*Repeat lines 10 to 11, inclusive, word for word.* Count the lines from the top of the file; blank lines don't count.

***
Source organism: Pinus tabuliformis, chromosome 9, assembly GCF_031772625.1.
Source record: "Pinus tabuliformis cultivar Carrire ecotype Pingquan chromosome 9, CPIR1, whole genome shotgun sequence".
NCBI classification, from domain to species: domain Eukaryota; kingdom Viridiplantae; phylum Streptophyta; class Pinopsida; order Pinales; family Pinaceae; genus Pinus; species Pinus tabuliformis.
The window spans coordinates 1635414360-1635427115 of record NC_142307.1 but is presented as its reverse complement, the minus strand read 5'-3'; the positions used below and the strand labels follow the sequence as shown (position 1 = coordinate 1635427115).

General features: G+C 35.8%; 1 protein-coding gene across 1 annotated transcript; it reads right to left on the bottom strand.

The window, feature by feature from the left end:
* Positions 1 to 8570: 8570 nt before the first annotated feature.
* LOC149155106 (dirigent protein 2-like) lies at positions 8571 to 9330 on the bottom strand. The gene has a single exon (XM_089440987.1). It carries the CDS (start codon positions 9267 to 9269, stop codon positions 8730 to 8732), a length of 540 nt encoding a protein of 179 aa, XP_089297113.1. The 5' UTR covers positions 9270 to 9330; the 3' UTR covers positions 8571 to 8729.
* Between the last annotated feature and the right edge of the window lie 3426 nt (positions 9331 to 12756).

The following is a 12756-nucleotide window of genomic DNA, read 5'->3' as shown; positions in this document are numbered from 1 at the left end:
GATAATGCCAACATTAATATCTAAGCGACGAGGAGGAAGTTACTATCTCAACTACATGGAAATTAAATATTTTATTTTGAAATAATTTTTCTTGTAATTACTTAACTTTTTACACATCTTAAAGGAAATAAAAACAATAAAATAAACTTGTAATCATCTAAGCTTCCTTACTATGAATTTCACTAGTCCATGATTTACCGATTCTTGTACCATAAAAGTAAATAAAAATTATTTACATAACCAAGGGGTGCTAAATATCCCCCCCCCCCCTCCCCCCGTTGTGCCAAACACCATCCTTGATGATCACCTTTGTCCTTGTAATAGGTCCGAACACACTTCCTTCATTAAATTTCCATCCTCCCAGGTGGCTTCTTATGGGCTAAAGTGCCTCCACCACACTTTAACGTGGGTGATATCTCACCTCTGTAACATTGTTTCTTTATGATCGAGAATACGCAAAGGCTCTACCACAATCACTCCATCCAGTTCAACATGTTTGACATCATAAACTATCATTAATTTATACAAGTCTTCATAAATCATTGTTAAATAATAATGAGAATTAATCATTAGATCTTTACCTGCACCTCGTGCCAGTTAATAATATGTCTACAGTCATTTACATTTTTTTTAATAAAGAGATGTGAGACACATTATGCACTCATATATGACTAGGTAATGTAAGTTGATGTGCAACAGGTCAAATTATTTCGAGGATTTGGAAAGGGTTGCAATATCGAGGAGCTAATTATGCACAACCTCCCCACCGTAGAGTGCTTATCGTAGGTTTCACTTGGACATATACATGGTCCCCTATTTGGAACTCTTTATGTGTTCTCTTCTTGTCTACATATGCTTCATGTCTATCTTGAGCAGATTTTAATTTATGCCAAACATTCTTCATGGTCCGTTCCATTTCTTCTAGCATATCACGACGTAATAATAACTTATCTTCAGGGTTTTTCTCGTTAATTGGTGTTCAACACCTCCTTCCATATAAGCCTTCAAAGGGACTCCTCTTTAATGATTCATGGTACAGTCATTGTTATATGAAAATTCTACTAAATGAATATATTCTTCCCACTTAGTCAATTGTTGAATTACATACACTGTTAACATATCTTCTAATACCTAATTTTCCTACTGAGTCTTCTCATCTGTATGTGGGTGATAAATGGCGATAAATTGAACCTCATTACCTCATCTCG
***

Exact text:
The following is a 12756-nucleotide window of genomic DNA, read 5'->3' as shown; positions in this document are numbered from 1 at the left end:
GATAATGCCAACATTAATATCTAAGCGACGAGGAGGAAGTTACTATCTCAACTACATGGAAATTAAATATTTTATTTTGAAATAATTTTTCTTGTAATTACTTAACTTTTTACACATCTTAAAGGAAATAAAAACAATAAAATAAACTTGTAATCATCTAAGCTTCCTTACTATGAATTTCACTAGTCCATGATTTACCGATTCTTGTACCATAAAAGTAAATAAAAATTATTTACATAACCAAGGGGTGCTAAATATCCCCCCCCCCCCTCCCCCCGTTGTGCCAAACACCATCCTTGATGATCACCTTTGTCCTTGTAATAGGTCCGAACACACTTCCTTCATTAAATTTCCATCCTCCCAGGTGGCTTCTTATGGGCTAAAGTGCCTCCACCACACTTTAACGTGGGTGATATCTCACCTCTGTAACATTGTTTCTTTATGATCGAGAATACGCAAAGGCTCTACCACAATCACTCCATCCAGTTCAACATGTTTGACATCATAAACTATCATTAATTTATACAAGTCTTCATAAATCATTGTTAAATAATAATGAGAATTAATCATTAGATCTTTACCTGCACCTCGTGCCAGTTAATAATATGTCTACAGTCATTTACATTTTTTTTAATAAAGAGATGTGAGACACATTATGCACTCATATATGACTAGGTAATGTAAGTTGATGTGCAACAGGTCAAATTATTTCGAGGATTTGGAAAGGGTTGCAATATCGAGGAGCTAATTATGCACAACCTCCCCACCGTAGAGTGCTTATCGTAGGTTTCACTTGGACATATACATGGTCCCCTATTTGGAACTCTTTATGTGTTCTCTTCTTGTCTACATATGCTTCATGTCTATCTTGAGCAGATTTTAATTTATGCCAAACATTCTTCATGGTCCGTTCCATTTCTTCTAGCATATCACGACGTAATAATAACTTATCTTCAGGGTTTTTCTCGTTAATTGGTGTTCAACACCTCCTTCCATATAAGCCTTCAAAGGGACTCCTCTTTAATGATTCATGGTACAGTCATTGTTATATGAAAATTCTACTAAATGAATATATTCTTCCCACTTAGTCAATTGTTGAATTACATACACTGTTAACATATCTTCTAATACCTAATTTTCCTACTGAGTCTTCTCATCTGTATGTGGGTGATAAATGGCGATAAATTGAACCTCATTACCTCATCTCG